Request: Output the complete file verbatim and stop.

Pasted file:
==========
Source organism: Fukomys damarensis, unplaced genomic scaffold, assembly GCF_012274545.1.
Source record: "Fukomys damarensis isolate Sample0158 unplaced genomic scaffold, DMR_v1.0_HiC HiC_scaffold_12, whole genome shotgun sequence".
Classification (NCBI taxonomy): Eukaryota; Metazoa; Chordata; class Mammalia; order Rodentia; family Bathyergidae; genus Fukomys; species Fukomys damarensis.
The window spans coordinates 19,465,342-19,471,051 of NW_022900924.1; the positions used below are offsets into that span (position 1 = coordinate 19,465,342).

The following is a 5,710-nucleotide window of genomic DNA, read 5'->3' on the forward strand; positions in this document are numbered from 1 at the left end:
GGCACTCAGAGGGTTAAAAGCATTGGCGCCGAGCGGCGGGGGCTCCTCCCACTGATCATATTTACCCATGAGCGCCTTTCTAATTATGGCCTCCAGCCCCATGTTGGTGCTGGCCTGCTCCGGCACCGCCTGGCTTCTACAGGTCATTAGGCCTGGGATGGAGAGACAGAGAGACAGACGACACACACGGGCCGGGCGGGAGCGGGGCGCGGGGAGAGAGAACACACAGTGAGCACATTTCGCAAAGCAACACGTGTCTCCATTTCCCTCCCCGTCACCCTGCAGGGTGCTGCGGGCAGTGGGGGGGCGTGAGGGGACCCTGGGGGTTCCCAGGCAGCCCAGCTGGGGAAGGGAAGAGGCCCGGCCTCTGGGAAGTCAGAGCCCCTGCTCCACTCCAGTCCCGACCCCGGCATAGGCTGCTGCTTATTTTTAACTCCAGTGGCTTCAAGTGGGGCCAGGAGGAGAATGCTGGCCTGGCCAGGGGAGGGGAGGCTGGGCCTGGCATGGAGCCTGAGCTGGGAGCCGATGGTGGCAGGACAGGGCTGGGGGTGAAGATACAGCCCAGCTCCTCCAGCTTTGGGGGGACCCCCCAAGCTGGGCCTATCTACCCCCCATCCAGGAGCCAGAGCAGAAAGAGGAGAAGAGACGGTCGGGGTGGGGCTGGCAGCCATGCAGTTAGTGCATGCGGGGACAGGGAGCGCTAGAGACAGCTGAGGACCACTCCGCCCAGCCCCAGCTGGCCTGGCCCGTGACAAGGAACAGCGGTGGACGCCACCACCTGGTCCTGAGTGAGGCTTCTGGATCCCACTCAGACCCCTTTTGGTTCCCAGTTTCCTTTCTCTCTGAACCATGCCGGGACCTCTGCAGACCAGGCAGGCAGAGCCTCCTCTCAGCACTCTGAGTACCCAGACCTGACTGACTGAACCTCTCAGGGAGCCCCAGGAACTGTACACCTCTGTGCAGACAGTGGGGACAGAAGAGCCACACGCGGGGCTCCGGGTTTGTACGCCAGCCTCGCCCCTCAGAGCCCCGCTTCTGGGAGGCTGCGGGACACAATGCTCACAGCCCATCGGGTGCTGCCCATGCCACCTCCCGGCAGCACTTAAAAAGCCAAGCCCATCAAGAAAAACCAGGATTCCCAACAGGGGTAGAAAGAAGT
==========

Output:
Source organism: Fukomys damarensis, unplaced genomic scaffold, assembly GCF_012274545.1.
Source record: "Fukomys damarensis isolate Sample0158 unplaced genomic scaffold, DMR_v1.0_HiC HiC_scaffold_12, whole genome shotgun sequence".
Classification (NCBI taxonomy): Eukaryota; Metazoa; Chordata; class Mammalia; order Rodentia; family Bathyergidae; genus Fukomys; species Fukomys damarensis.
The window spans coordinates 19,465,342-19,471,051 of NW_022900924.1; the positions used below are offsets into that span (position 1 = coordinate 19,465,342).

The following is a 5,710-nucleotide window of genomic DNA, read 5'->3' on the forward strand; positions in this document are numbered from 1 at the left end:
GGCACTCAGAGGGTTAAAAGCATTGGCGCCGAGCGGCGGGGGCTCCTCCCACTGATCATATTTACCCATGAGCGCCTTTCTAATTATGGCCTCCAGCCCCATGTTGGTGCTGGCCTGCTCCGGCACCGCCTGGCTTCTACAGGTCATTAGGCCTGGGATGGAGAGACAGAGAGACAGACGACACACACGGGCCGGGCGGGAGCGGGGCGCGGGGAGAGAGAACACACAGTGAGCACATTTCGCAAAGCAACACGTGTCTCCATTTCCCTCCCCGTCACCCTGCAGGGTGCTGCGGGCAGTGGGGGGGCGTGAGGGGACCCTGGGGGTTCCCAGGCAGCCCAGCTGGGGAAGGGAAGAGGCCCGGCCTCTGGGAAGTCAGAGCCCCTGCTCCACTCCAGTCCCGACCCCGGCATAGGCTGCTGCTTATTTTTAACTCCAGTGGCTTCAAGTGGGGCCAGGAGGAGAATGCTGGCCTGGCCAGGGGAGGGGAGGCTGGGCCTGGCATGGAGCCTGAGCTGGGAGCCGATGGTGGCAGGACAGGGCTGGGGGTGAAGATACAGCCCAGCTCCTCCAGCTTTGGGGGGACCCCCCAAGCTGGGCCTATCTACCCCCCATCCAGGAGCCAGAGCAGAAAGAGGAGAAGAGACGGTCGGGGTGGGGCTGGCAGCCATGCAGTTAGTGCATGCGGGGACAGGGAGCGCTAGAGACAGCTGAGGACCACTCCGCCCAGCCCCAGCTGGCCTGGCCCGTGACAAGGAACAGCGGTGGACGCCACCACCTGGTCCTGAGTGAGGCTTCTGGATCCCACTCAGACCCCTTTTGGTTCCCAGTTTCCTTTCTCTCTGAACCATGCCGGGACCTCTGCAGACCAGGCAGGCAGAGCCTCCTCTCAGCACTCTGAGTACCCAGACCTGACTGACTGAACCTCTCAGGGAGCCCCAGGAACTGTACACCTCTGTGCAGACAGTGGGGACAGAAGAGCCACACGCGGGGCTCCGGGTTTGTACGCCAGCCTCGCCCCTCAGAGCCCCGCTTCTGGGAGGCTGCGGGACACAATGCTCACAGCCCATCGGGTGCTGCCCATGCCACCTCCCGGCAGCACTTAAAAAGCCAAGCCCATCAAGAAAAACCAGGATTCCCAACAGGGGTAGAAAGAAGT